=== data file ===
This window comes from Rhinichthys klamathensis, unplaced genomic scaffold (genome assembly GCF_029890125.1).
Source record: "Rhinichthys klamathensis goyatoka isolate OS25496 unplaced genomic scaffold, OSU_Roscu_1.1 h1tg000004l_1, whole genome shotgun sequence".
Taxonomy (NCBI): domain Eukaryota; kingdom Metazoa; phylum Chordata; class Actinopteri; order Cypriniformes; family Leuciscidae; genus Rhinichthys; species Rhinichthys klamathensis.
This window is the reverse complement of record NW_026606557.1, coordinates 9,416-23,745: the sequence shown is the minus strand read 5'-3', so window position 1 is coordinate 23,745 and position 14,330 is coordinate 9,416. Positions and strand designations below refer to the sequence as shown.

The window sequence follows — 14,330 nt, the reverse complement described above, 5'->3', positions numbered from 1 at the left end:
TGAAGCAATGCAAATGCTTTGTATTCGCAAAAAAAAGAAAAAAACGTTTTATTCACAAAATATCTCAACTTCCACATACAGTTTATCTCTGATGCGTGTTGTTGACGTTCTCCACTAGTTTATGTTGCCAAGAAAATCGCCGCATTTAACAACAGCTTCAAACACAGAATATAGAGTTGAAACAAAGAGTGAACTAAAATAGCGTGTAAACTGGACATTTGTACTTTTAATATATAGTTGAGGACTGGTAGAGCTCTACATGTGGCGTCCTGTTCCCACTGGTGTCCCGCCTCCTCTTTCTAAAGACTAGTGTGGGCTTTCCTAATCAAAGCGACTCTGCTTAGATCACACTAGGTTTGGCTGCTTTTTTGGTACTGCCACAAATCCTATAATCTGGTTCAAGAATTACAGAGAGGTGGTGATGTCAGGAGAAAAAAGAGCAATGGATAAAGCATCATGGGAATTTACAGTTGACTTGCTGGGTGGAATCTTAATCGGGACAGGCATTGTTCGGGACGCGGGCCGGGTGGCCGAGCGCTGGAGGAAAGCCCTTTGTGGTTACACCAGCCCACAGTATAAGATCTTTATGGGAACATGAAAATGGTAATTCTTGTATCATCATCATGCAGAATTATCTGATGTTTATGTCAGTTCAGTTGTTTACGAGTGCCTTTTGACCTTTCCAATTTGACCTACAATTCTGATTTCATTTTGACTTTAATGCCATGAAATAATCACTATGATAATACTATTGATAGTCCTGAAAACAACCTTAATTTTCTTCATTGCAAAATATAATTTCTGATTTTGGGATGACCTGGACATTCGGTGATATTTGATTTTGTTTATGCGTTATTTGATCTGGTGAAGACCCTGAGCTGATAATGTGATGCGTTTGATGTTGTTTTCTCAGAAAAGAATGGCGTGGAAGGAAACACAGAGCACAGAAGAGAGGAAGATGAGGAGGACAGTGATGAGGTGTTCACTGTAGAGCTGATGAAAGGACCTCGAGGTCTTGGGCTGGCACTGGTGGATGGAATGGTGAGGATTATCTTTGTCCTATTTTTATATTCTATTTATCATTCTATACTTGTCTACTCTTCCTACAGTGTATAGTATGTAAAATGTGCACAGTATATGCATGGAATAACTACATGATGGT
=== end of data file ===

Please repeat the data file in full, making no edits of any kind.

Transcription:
This window comes from Rhinichthys klamathensis, unplaced genomic scaffold (genome assembly GCF_029890125.1).
Source record: "Rhinichthys klamathensis goyatoka isolate OS25496 unplaced genomic scaffold, OSU_Roscu_1.1 h1tg000004l_1, whole genome shotgun sequence".
Taxonomy (NCBI): domain Eukaryota; kingdom Metazoa; phylum Chordata; class Actinopteri; order Cypriniformes; family Leuciscidae; genus Rhinichthys; species Rhinichthys klamathensis.
This window is the reverse complement of record NW_026606557.1, coordinates 9,416-23,745: the sequence shown is the minus strand read 5'-3', so window position 1 is coordinate 23,745 and position 14,330 is coordinate 9,416. Positions and strand designations below refer to the sequence as shown.

The window sequence follows — 14,330 nt, the reverse complement described above, 5'->3', positions numbered from 1 at the left end:
TGAAGCAATGCAAATGCTTTGTATTCGCAAAAAAAAGAAAAAAACGTTTTATTCACAAAATATCTCAACTTCCACATACAGTTTATCTCTGATGCGTGTTGTTGACGTTCTCCACTAGTTTATGTTGCCAAGAAAATCGCCGCATTTAACAACAGCTTCAAACACAGAATATAGAGTTGAAACAAAGAGTGAACTAAAATAGCGTGTAAACTGGACATTTGTACTTTTAATATATAGTTGAGGACTGGTAGAGCTCTACATGTGGCGTCCTGTTCCCACTGGTGTCCCGCCTCCTCTTTCTAAAGACTAGTGTGGGCTTTCCTAATCAAAGCGACTCTGCTTAGATCACACTAGGTTTGGCTGCTTTTTTGGTACTGCCACAAATCCTATAATCTGGTTCAAGAATTACAGAGAGGTGGTGATGTCAGGAGAAAAAAGAGCAATGGATAAAGCATCATGGGAATTTACAGTTGACTTGCTGGGTGGAATCTTAATCGGGACAGGCATTGTTCGGGACGCGGGCCGGGTGGCCGAGCGCTGGAGGAAAGCCCTTTGTGGTTACACCAGCCCACAGTATAAGATCTTTATGGGAACATGAAAATGGTAATTCTTGTATCATCATCATGCAGAATTATCTGATGTTTATGTCAGTTCAGTTGTTTACGAGTGCCTTTTGACCTTTCCAATTTGACCTACAATTCTGATTTCATTTTGACTTTAATGCCATGAAATAATCACTATGATAATACTATTGATAGTCCTGAAAACAACCTTAATTTTCTTCATTGCAAAATATAATTTCTGATTTTGGGATGACCTGGACATTCGGTGATATTTGATTTTGTTTATGCGTTATTTGATCTGGTGAAGACCCTGAGCTGATAATGTGATGCGTTTGATGTTGTTTTCTCAGAAAAGAATGGCGTGGAAGGAAACACAGAGCACAGAAGAGAGGAAGATGAGGAGGACAGTGATGAGGTGTTCACTGTAGAGCTGATGAAAGGACCTCGAGGTCTTGGGCTGGCACTGGTGGATGGAATGGTGAGGATTATCTTTGTCCTATTTTTATATTCTATTTATCATTCTATACTTGTCTACTCTTCCTACAGTGTATAGTATGTAAAATGTGCACAGTATATGCATGGAATAACTACATGATGGT